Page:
The event is an echo of the gathering of the new movements with John Paul II in 1998, also held on the Feast of Pentecost.

At a Vatican press conference on Tuesday, Archbishop Stanislaw Rylko, President of the Pontifical Council for the Laity, suggested that the movements are a perfect illustration of Benedict's suggestion, borrowed from the historian Arnold Toynbee, that in a relativistic world convinced Christians represent a "creative minority."

Bishop Josef Clemens, secretary of the Council for the Laity and erstwhile private secretary of Benedict XVI, said that roughly 1,400 of the expected crowd of 300,000 would be from North America, principally the United States. Guzmán Carriquiry, under-secretary of the council, said that most of those 1,400 Americans will be drawn from the world of the Charismatic Renewal and Cursillo, with small pockets from other movements.

Over the years, some bishops and diocesan personnel have complained that the movements tend to pursue their own agendas rather than the common good of the church. Benedict XVI's general support does not mean he is indifferent to such concerns.In his message to the congress, which was released June 1, Benedict said, "The church thanks you for the openness you demonstrate in welcoming the operative indications not only of the Successor of Peter, but also of the bishops in the different local churches, who, together with the pope, are the custodians of the truth and of charity in unity."

"Every problem has to be confronted by the movements with sentiments of profound communion, in a spirit of adhesion to the legitimate pastors," he said.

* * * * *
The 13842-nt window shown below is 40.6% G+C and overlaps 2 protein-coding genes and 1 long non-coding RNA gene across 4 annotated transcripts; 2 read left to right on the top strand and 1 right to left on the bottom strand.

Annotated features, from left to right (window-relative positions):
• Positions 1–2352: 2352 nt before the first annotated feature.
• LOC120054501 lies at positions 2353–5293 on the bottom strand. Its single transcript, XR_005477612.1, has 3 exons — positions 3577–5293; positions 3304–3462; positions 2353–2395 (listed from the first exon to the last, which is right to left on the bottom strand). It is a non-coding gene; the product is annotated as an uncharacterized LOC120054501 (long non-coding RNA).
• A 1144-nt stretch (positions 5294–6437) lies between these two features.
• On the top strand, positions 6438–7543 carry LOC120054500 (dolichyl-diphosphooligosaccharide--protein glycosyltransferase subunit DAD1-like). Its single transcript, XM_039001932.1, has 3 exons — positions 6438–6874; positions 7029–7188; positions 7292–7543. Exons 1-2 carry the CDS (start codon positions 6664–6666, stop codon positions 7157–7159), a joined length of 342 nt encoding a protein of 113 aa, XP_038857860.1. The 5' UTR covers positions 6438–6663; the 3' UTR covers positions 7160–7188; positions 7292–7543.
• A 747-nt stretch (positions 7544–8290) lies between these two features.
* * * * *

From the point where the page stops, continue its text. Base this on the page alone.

Asked at the press conference about these tensions, Rylko said that he "wouldn't be pessimistic."

"We see a notable increase in the number of bishops who come to us during their ad limina visits, from all continents, convinced that the new movements are a gift to be received with gratitude and responsibility," he said.

"Both pastors and the movements must allow themselves to be purified and educated by the Holy Spirit," Rylko said.

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One footnote to Rylko's reference to the movements as an example of what Benedict XVI means by a "creative minority." While Rylko's point is valid, there's a risk in circumscribing Benedict's now-famous invocation of Toynbee a bit too narrowly.

In making this reference, the pope had in mind not so much specific groups such as Communion and Liberation or the Focolare, which meet the classic sociological profile of a minority. He really meant a certain kind of Christian psychology, which doesn't rely on the broader culture or on any of the normal social subgroups (family, school, neighborhood) to foster Christian living. Instead, a "creative minority" Christian sees the faith as an intentional, deeply personal choice that has to be preserved and deepened every day in the midst of a culture either indifferent or hostile to religious belief. Christianity has to be chosen and has to be confirmed every day, on purpose, and support systems (what Benedict calls "islands of spiritual composure") likewise have to be intentionally chosen and constructed.

It is precisely from the passion that such a deeply personal commitment requires, Benedict believes, that this "minority" becomes "creative." Despite the small numbers willing to make such a choice, the pope believes, they will have a disproportionate impact on the culture because people will look on and think, "The future belongs to them."

In this sense, it would be a mistake to think that Benedict believes the movements are the only, or even the primary, way for Christians to function as a "creative minority." Quite the contrary; it's a disposition to which all Christians are called, with the movements as only one, and perhaps not the best, example.

The e-mail address for John L. Allen Jr. is